Yes, how dare a successful man draw on his own experience to talk to young people dealing with something he’s already gotten through!

The most common sentiment seemed to be that this wasn’t enough. We needed laws, anti-bullying programs, mentors, allies. I don’t think anyone at the It Gets Better project would disagree. But what’s wrong with taking a half hour to make a video that might reach someone? Does it hurt? Does it take away thirty valuable minutes that would have otherwise been spent in direct service to an at-risk adolescent?

Because if you can’t do everything, it’s best to just do nothing. I think Gandhi said that.

On the topic of Gandhi, I was recently told, by a liberal blogger, that the man who led a non violent revolution against a great colonial power was no good, because apparently he didn’t like gay people. Seriously. He wasn’t perfect, so forget everything he did. Margaret Sanger too, because she was a racist. And early feminists were not inclusive of non-white, non-heterosexual women. Forget them all!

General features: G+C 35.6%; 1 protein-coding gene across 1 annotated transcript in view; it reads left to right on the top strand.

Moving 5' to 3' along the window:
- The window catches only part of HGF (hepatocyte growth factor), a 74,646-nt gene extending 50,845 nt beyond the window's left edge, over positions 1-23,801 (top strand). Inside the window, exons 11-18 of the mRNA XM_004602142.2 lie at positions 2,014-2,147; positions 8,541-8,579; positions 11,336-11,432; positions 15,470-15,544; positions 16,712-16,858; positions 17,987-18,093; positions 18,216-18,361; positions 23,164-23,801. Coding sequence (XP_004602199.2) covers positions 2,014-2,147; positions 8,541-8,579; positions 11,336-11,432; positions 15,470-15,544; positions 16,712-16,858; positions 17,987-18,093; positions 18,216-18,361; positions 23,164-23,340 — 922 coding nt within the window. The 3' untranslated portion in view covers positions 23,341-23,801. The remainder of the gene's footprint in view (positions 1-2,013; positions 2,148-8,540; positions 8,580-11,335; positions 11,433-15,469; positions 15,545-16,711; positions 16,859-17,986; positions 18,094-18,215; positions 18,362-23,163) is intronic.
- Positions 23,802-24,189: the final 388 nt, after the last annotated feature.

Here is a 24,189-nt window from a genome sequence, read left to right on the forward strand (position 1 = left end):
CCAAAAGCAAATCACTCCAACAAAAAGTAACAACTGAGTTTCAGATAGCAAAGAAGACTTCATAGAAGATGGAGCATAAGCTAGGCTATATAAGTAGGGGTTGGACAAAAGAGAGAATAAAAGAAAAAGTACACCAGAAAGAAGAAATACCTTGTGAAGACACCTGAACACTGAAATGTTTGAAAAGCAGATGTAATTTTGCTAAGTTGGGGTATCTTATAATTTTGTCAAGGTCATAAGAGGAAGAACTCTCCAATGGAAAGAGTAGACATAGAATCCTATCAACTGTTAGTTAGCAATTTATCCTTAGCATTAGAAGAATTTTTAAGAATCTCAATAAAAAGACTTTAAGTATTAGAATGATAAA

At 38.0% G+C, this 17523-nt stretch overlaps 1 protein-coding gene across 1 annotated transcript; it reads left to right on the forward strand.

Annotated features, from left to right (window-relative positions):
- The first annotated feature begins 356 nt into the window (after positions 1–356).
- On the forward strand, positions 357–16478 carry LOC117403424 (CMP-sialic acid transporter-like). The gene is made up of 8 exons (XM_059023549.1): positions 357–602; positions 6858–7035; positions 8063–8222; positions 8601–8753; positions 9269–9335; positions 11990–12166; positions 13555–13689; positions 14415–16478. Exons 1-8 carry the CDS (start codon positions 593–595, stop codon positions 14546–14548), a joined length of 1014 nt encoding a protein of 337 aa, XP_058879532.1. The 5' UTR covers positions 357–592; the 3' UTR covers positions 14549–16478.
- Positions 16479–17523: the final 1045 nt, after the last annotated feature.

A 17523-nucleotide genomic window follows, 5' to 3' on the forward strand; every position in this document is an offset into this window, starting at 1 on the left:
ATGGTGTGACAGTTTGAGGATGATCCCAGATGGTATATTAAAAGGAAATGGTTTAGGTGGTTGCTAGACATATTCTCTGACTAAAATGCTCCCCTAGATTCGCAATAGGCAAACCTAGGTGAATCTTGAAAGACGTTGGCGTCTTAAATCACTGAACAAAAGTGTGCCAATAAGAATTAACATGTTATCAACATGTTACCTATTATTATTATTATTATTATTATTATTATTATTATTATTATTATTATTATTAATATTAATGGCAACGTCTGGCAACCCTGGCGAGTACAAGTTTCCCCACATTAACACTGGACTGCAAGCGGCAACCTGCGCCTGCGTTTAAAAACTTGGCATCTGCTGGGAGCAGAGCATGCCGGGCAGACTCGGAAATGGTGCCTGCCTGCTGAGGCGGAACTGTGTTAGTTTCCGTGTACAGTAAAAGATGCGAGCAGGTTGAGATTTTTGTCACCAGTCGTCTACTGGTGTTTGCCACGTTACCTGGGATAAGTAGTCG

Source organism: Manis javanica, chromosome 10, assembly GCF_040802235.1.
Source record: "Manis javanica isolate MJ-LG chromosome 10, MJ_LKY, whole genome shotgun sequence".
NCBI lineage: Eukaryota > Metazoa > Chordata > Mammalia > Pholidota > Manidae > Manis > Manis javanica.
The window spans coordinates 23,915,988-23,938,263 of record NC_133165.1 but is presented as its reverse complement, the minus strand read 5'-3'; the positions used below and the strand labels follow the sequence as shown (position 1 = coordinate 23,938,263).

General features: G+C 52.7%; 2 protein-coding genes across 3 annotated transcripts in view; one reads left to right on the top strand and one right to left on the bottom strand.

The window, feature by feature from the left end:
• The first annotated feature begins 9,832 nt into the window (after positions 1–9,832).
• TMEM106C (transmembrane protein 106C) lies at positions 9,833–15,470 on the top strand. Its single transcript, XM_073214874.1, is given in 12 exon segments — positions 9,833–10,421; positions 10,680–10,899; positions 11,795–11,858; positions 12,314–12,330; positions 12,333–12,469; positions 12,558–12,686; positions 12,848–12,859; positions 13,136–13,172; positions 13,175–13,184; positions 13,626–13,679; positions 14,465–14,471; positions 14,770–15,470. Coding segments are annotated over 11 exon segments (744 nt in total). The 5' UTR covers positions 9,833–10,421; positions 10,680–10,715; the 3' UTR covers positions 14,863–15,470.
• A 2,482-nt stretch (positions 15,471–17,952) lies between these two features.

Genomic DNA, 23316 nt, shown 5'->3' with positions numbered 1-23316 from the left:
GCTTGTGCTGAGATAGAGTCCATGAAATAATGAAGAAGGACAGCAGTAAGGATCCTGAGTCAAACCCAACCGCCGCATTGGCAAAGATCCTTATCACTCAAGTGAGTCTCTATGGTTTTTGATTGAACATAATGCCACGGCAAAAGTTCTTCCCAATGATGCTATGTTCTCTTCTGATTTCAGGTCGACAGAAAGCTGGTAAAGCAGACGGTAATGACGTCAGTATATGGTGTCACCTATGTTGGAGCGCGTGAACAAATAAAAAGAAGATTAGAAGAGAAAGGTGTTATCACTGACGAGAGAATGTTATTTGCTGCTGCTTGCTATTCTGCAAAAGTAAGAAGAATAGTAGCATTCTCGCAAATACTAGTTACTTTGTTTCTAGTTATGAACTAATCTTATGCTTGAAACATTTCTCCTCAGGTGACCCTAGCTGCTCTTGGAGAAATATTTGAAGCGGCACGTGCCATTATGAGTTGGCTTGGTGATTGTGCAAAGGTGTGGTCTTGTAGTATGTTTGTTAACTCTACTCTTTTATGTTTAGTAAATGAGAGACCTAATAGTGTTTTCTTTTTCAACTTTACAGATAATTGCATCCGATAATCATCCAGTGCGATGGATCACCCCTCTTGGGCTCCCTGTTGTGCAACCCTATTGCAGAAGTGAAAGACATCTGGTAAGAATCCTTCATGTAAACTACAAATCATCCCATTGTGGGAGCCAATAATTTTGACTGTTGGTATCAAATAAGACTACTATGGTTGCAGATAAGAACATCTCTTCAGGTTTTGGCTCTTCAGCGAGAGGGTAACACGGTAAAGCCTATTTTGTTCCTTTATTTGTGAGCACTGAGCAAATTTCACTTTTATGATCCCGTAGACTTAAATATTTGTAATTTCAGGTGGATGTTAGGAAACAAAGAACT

After a brief period of disillusionment, I was actually kind of happy when I learned that Martin Luther King Jr. was a chronic adulterer. It sounds strange, but it makes sense (in my head.) You mean he wasn’t a saint, but he accomplished all that he did? He was just a dumb human? I’m one of those too! Maybe there’s hope! I can do things too!